We all long for the day when a cure is found.


Latest Journal Update

Temporary Holding Pattern

After talking with Caden's Salt Lake City oncologist / DFMO trial doctor yesterday, the consensus of the trial safety officer and others in Grand Rapids is to continue to hold Caden's DFMO in the hopes that his hearing improves even more.  We will retest his hearing here in Bozeman on Jan. 30 and probably start back up on a lower, yet to be determined dose.  My understanding is that Caden is the only child on the trial to date that has had this extent of hearing loss from the drug, requiring a "protocol deviation".

In the meantime, Caden started with a bit of a cold on Saturday, and today when I picked him up from school, he was clearly not feeling well.  He had a fever and lots of ear pain.  A pediatrician confirmed that he has a very bad ear infection, even thought his eardrum might rupture, so he's on antibiotics for that.  We hope this doesn't affect his hearing recovery or postpone his DFMO further, but we will see...  It is hard to see him hurting and not feeling well.  A lot of memories resurfaced as I pulled out the old bottle of ibuprofen left over from when he first got sick from the neuroblastoma. (Yes, I tossed it.). But, there was also a strange comfort of old normalcy to be able to walk into a pharmacy, get a $5.33 prescription, have him drink it before climbing in his bed, and feel confident it would "fix" my child's simple ear infection.  I'll never forget the time he was admitted to the hospital for an ear infection during treatment!  We have a new perspective for sure, one that is quite valuable to me.

I don't say it often enough, but thanks for all of the comments on here.  We've read every one, and even though we don't get to respond to them, we sure do appreciate them.


27 people hearted this


10 Comentarios

Christopher Mumme
By Chris
It has been awhile since I checked in and I just knew that Caden's Got This!!! What a trooper! It really made me hurt all over reading about his ear infection and running a fever. This time though it can be taken care of with some ibuprofen and a whole lot of love. Just reading all your journals solidifies my belief that your love has been what pulls him through.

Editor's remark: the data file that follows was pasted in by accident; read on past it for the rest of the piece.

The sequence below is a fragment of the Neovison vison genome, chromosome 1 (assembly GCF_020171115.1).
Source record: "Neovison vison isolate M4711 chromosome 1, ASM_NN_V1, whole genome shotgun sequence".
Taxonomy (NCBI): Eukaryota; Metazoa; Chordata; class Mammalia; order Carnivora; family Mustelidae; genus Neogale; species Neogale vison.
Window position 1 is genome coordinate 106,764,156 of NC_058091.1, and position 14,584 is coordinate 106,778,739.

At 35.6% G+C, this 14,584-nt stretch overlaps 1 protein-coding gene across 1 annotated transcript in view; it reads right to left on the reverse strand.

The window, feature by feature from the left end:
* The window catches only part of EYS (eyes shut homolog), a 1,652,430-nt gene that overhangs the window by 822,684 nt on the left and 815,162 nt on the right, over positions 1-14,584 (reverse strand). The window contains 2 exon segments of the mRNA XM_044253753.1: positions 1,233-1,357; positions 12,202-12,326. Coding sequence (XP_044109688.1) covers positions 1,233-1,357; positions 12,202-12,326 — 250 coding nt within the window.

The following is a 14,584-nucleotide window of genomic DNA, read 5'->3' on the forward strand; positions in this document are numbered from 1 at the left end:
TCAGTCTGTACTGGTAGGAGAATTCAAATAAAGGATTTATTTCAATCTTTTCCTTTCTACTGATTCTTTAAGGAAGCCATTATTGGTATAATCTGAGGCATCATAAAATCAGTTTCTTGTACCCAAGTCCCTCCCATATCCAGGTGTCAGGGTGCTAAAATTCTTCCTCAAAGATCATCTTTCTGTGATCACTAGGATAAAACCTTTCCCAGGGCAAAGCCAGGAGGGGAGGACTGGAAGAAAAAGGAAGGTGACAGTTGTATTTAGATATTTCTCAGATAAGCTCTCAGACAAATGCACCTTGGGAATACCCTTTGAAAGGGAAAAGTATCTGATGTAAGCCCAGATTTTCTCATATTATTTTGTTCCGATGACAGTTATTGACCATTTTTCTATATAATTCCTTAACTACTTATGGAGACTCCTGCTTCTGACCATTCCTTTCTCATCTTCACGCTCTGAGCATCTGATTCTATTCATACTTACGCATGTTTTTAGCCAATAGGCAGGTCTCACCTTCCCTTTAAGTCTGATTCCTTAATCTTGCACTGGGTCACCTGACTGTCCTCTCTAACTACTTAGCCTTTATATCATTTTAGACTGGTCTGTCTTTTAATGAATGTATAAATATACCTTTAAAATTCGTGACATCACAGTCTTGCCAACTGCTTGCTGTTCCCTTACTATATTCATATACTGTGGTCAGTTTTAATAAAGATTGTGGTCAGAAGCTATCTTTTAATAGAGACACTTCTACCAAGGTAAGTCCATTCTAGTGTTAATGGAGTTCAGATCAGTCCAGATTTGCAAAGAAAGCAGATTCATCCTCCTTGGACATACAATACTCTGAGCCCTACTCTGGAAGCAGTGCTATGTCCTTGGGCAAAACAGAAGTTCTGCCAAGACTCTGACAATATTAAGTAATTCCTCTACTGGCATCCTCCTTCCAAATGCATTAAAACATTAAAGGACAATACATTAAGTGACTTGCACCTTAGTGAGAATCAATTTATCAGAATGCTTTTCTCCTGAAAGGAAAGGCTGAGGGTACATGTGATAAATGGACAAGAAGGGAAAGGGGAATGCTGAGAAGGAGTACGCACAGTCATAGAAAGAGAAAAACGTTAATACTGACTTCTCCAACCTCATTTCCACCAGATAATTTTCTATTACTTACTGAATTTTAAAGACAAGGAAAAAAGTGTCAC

Kate Schwartz
Hope he feels better very soon! So sorry he's in pain! Get well Caden!
Patricia Traviglia
By Pat Traviglia
Caden is a trooper. When I have a medical issue, I think of him and all he and your family have been through. Here's to curing that ear infection and moving on from there. My thoughts are with you
Derek Gaasch
By Derek Gaasch
We too know all about holding patterns... thinking our best thoughts about caden and all of you.
Helen Naffziger
By Ron & Helen
I'll be praying for my sweet little buddy! Hope he feels better soon. Be sure to give him lots of love and hugs from Ron and I!!
Also I'll be praying for you Pam. Hope no one else gets the crud that's going around.
Susan McConnell
By Susan McConnell
Ouch! Ear infections are no fun! Having had a few as an adult I have great sympathy for Caden! I hope the meds take hold quickly and he is feeling better soon!
Praying that his hearing will improve and he can continue with the trial!
Hang in!!
HUGS from Connecticut!
Meredith Haff
By Meredith & the Vermonters
"Protocol deviation" is a great way to say he's a special, kind, awesome boy! I hope your protocol deviation feels better soon!
Tricia Giles
By Tricia Giles
Sorry to hear about Caden's ear infection. Poor little guy😔 . I can only imagine how you must be anxious about the DFMO trail, the hearing loss and having to wait to restart. Caden has come so far...you don't want THE C to get the upper hand. Hang in there. Thanks for the update.
Keeping Caden in my prayers daily.
Susan McConnell
By Susan McConnell
Praying for him and for all of you and his medical team!
susan backstrom
By susan backstrom